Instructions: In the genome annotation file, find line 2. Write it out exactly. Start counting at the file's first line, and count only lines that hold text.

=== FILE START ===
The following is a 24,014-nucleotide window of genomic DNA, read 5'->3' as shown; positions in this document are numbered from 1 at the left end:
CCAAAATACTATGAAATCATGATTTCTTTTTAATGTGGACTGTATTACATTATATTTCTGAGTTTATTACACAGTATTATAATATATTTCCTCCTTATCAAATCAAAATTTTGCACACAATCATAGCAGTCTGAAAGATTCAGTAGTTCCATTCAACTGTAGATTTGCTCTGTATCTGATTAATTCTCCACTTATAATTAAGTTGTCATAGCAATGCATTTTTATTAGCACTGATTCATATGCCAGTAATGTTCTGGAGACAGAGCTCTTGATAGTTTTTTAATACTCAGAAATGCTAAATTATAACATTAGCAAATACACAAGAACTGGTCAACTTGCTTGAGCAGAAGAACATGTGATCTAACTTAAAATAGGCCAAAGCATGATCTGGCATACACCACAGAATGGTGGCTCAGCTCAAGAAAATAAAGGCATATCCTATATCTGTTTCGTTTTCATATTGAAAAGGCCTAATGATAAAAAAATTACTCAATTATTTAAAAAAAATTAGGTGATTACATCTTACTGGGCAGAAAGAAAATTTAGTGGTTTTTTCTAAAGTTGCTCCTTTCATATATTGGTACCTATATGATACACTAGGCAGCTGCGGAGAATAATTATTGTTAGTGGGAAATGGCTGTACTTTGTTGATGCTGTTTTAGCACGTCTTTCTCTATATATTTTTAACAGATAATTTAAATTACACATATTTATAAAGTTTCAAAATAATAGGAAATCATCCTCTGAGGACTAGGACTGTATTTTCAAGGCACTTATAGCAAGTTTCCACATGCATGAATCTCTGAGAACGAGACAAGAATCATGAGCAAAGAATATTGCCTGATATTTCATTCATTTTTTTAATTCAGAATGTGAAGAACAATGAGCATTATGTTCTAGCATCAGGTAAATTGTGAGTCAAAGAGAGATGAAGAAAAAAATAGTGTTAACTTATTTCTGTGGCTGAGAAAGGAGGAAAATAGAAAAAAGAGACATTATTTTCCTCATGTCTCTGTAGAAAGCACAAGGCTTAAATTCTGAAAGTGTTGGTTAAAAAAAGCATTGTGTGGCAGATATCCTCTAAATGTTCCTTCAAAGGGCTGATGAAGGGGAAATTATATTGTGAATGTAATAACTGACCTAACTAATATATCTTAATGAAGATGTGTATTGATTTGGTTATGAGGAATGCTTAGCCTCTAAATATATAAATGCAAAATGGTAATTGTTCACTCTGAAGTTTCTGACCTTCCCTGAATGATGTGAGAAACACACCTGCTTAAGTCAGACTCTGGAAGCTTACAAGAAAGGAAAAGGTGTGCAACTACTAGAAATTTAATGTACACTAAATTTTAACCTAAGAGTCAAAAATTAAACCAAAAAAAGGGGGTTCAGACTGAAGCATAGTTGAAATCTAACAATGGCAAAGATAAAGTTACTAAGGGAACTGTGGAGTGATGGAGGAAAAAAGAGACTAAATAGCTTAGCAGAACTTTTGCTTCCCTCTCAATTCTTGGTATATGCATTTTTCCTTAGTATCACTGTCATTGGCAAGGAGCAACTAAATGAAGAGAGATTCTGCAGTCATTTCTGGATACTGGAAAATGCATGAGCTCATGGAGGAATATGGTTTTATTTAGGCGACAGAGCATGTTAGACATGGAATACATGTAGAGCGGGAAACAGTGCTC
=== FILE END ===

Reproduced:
CCAAAATACTATGAAATCATGATTTCTTTTTAATGTGGACTGTATTACATTATATTTCTGAGTTTATTACACAGTATTATAATATATTTCCTCCTTATCAAATCAAAATTTTGCACACAATCATAGCAGTCTGAAAGATTCAGTAGTTCCATTCAACTGTAGATTTGCTCTGTATCTGATTAATTCTCCACTTATAATTAAGTTGTCATAGCAATGCATTTTTATTAGCACTGATTCATATGCCAGTAATGTTCTGGAGACAGAGCTCTTGATAGTTTTTTAATACTCAGAAATGCTAAATTATAACATTAGCAAATACACAAGAACTGGTCAACTTGCTTGAGCAGAAGAACATGTGATCTAACTTAAAATAGGCCAAAGCATGATCTGGCATACACCACAGAATGGTGGCTCAGCTCAAGAAAATAAAGGCATATCCTATATCTGTTTCGTTTTCATATTGAAAAGGCCTAATGATAAAAAAATTACTCAATTATTTAAAAAAAATTAGGTGATTACATCTTACTGGGCAGAAAGAAAATTTAGTGGTTTTTTCTAAAGTTGCTCCTTTCATATATTGGTACCTATATGATACACTAGGCAGCTGCGGAGAATAATTATTGTTAGTGGGAAATGGCTGTACTTTGTTGATGCTGTTTTAGCACGTCTTTCTCTATATATTTTTAACAGATAATTTAAATTACACATATTTATAAAGTTTCAAAATAATAGGAAATCATCCTCTGAGGACTAGGACTGTATTTTCAAGGCACTTATAGCAAGTTTCCACATGCATGAATCTCTGAGAACGAGACAAGAATCATGAGCAAAGAATATTGCCTGATATTTCATTCATTTTTTTAATTCAGAATGTGAAGAACAATGAGCATTATGTTCTAGCATCAGGTAAATTGTGAGTCAAAGAGAGATGAAGAAAAAAATAGTGTTAACTTATTTCTGTGGCTGAGAAAGGAGGAAAATAGAAAAAAGAGACATTATTTTCCTCATGTCTCTGTAGAAAGCACAAGGCTTAAATTCTGAAAGTGTTGGTTAAAAAAAGCATTGTGTGGCAGATATCCTCTAAATGTTCCTTCAAAGGGCTGATGAAGGGGAAATTATATTGTGAATGTAATAACTGACCTAACTAATATATCTTAATGAAGATGTGTATTGATTTGGTTATGAGGAATGCTTAGCCTCTAAATATATAAATGCAAAATGGTAATTGTTCACTCTGAAGTTTCTGACCTTCCCTGAATGATGTGAGAAACACACCTGCTTAAGTCAGACTCTGGAAGCTTACAAGAAAGGAAAAGGTGTGCAACTACTAGAAATTTAATGTACACTAAATTTTAACCTAAGAGTCAAAAATTAAACCAAAAAAAGGGGGTTCAGACTGAAGCATAGTTGAAATCTAACAATGGCAAAGATAAAGTTACTAAGGGAACTGTGGAGTGATGGAGGAAAAAAGAGACTAAATAGCTTAGCAGAACTTTTGCTTCCCTCTCAATTCTTGGTATATGCATTTTTCCTTAGTATCACTGTCATTGGCAAGGAGCAACTAAATGAAGAGAGATTCTGCAGTCATTTCTGGATACTGGAAAATGCATGAGCTCATGGAGGAATATGGTTTTATTTAGGCGACAGAGCATGTTAGACATGGAATACATGTAGAGCGGGAAACAGTGCTC